Tuesday, December 22, 2009

E-Readers Hit the Big Time

Fear of new technology is not new. In 1982, the king of all Hollywood lobbyists, Jack Valenti, told the US Congress:

“I say to you that the VCR is to the American film producer and the American public as the Boston strangler is to the woman home alone.”

Hysteria aside, the movie industry was utterly convinced that the advent of video cassettes would destroy the film industry. 30 years on, video and DVD have had the opposite effect – far from undermining the industry, they are integral to its ongoing profitability. How could Hollywood keep producing so many films, at such great cost and such variable quality without the “straight to DVD” option? Even the notorious box-office bomb, Waterworld, almost broke even in the end, thanks to DVD sales.

There has been similar angst about the fate of books and the publishing industry since the arrival of the Internet and new technology like e-readers. In 2007, the US National Endowment for the Arts reported a “remarkable decline” of American reading habits, its chairman saying that it would damage the civic, political and economic fabric of the country. The New Yorker chimed in, quoting sociologists who claimed that “reading for pleasure will one day be the province of a special ‘reading class’, much as it was before the arrival of mass literacy.” The Boston strangler strikes again!

E-readers are all the rage this holiday season. Industry experts forecast that Amazon will sell 900,000 Kindles in the last two months of 2009. The Sony Reader and Barnes & Noble Nook, which sold-out before it even hit the shelves, are also on a tear. There was a lot of skepticism about e-readers in the first couple of years, and a lot of doomsayers who thought they spelled the end of the written word.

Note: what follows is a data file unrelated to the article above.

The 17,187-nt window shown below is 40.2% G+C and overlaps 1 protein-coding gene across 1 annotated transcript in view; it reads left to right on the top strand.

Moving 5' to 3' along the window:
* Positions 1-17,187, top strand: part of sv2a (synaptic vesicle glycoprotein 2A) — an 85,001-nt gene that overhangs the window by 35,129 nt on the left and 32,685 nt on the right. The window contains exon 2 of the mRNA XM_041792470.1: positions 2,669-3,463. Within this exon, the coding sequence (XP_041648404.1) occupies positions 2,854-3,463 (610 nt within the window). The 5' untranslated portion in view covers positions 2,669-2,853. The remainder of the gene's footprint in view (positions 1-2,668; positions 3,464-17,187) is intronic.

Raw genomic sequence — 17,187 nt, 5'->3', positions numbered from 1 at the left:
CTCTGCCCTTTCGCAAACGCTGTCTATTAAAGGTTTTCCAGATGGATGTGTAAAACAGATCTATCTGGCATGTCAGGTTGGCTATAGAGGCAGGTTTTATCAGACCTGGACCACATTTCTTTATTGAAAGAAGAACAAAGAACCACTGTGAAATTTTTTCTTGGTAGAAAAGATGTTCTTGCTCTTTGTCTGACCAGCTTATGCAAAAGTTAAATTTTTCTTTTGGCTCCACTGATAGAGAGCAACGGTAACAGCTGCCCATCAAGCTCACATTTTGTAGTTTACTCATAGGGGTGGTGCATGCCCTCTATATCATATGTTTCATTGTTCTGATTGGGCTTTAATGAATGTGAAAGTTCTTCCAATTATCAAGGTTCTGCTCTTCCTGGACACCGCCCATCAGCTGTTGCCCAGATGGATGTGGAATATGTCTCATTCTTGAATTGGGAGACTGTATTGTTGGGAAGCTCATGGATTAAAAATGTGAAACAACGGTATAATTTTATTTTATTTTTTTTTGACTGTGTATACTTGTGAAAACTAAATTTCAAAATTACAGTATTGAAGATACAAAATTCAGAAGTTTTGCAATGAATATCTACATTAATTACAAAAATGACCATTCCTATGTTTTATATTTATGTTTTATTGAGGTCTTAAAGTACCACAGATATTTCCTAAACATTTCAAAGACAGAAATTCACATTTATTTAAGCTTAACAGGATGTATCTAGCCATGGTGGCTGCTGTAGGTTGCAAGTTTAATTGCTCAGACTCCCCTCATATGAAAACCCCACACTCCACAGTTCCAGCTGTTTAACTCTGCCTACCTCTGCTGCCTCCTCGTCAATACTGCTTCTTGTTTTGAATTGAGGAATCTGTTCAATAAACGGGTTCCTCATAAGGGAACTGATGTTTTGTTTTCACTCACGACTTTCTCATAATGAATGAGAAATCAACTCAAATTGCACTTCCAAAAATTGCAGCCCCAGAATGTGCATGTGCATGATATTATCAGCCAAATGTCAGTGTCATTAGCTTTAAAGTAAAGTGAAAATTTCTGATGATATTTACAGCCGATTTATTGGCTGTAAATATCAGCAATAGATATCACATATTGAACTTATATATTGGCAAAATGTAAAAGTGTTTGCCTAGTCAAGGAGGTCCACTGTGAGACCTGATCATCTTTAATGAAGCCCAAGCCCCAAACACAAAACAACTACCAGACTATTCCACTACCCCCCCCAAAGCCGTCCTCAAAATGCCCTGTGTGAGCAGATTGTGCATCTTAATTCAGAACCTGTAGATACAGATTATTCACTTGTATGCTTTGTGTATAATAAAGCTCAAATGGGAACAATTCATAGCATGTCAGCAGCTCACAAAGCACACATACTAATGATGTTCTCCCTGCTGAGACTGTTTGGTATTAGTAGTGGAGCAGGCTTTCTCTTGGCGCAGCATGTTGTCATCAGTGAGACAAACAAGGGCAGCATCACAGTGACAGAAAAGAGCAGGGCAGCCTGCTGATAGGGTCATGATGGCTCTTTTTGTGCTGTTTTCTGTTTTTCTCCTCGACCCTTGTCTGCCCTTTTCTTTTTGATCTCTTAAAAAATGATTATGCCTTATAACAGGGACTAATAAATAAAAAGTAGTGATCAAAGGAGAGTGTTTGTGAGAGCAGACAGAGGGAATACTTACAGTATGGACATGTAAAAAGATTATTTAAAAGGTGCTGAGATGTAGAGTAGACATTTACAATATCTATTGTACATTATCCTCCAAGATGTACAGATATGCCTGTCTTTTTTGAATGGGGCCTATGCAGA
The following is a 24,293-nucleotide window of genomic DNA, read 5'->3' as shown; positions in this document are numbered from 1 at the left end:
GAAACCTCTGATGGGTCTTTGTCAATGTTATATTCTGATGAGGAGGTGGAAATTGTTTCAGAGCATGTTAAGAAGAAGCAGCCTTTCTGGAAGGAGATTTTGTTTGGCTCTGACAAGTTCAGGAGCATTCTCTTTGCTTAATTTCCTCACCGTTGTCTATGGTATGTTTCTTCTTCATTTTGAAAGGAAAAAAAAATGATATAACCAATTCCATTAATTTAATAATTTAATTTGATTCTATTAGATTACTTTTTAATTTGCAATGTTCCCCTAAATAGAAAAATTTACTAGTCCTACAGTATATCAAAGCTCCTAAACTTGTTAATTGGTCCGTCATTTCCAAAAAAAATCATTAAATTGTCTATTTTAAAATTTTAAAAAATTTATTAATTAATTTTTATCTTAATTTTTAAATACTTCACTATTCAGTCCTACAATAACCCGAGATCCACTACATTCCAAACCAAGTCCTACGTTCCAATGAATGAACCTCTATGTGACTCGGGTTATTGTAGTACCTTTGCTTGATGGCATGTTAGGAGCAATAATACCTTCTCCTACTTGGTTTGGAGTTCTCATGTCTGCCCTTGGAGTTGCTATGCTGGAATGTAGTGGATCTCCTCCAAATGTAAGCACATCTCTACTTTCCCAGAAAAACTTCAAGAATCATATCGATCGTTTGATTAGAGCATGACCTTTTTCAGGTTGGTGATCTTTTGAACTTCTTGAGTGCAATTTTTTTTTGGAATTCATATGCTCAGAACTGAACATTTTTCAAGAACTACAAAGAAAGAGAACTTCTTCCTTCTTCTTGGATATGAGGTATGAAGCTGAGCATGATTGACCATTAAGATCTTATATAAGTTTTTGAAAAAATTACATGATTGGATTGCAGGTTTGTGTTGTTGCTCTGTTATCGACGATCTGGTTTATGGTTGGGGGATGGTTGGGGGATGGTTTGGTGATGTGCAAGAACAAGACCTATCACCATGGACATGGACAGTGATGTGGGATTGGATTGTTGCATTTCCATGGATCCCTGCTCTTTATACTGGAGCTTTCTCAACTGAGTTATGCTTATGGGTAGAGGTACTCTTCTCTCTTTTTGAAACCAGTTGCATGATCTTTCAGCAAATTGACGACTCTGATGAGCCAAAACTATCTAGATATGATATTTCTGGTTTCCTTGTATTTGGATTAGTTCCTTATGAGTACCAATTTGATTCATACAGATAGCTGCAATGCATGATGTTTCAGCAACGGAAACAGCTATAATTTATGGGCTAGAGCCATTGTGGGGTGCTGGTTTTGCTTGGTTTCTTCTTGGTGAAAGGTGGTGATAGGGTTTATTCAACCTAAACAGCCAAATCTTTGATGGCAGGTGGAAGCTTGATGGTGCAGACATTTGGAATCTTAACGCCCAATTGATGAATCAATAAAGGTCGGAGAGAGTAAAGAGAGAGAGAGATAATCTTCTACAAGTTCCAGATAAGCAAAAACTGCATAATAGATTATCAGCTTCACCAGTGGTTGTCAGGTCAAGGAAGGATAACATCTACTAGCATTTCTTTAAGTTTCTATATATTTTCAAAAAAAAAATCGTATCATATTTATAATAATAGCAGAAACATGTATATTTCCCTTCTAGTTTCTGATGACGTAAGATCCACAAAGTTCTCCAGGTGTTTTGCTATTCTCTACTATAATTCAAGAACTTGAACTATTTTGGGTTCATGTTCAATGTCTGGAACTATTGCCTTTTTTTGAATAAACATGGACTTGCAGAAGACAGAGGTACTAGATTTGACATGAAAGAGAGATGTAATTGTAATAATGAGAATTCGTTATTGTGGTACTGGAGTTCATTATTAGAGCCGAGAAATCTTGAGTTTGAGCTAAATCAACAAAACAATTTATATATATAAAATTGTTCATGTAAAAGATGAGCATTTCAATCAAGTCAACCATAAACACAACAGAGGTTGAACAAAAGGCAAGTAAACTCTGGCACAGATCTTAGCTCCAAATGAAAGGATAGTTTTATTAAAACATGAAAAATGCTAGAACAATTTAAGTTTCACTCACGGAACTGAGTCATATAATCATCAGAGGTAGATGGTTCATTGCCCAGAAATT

The truth is that technology has ended the monopoly of bound, mass-produced manuscripts we call books, and expanded choice for readers. We can read on the computer screen, on dedicated e-readers like Kindle and Nook or on our cell-phones.

We love books for the stories and the emotional power, the insights and inspirations. Who ever puts down a great book and says, “Wow, I loved the paper-stock, and the font was awesome!”

People who love reading will read more than ever before – I know I do.

Circumstances, mood and moment will determine how and what we read – the Kindle is great for plane trips or train-rides; the cell-phone works well for a quick catch-up with emails or news, and nothing (for me, at least) will beat the pleasures of a book on a beach, or a bookshop on a rainy afternoon.

1 comment:

Judith said...

I agree that the e-reader will be complementary to the printed book but I disagree with your point re 'I really enjoyed the paper and what an awesome font!'
Paper quality is something I definitely notice and look for in a book. I keep some books simply because they feel so nice. Reading a printed book is a tactile experience. Font type and size are also important to me. I hate to read anything that feels 'squashed' onto the page, I dislike lots of italics and different fonts can convey a mood or period to enhance reading pleasure.
There was an interesting discussion on BBC Radio 4's Front Row last night about e-readers, BTW.
Mark Lawson and guests said they loved to pick up a much-loved tome and have sand fall out of the pages (memories of happy hols) or see splodges of mayonnaise on various pages...
They did make the point that the e-book will be great for reviewers and also for researchers who can have great swathes of academic material stored.
An interesting addition to our reading tools whatever happens.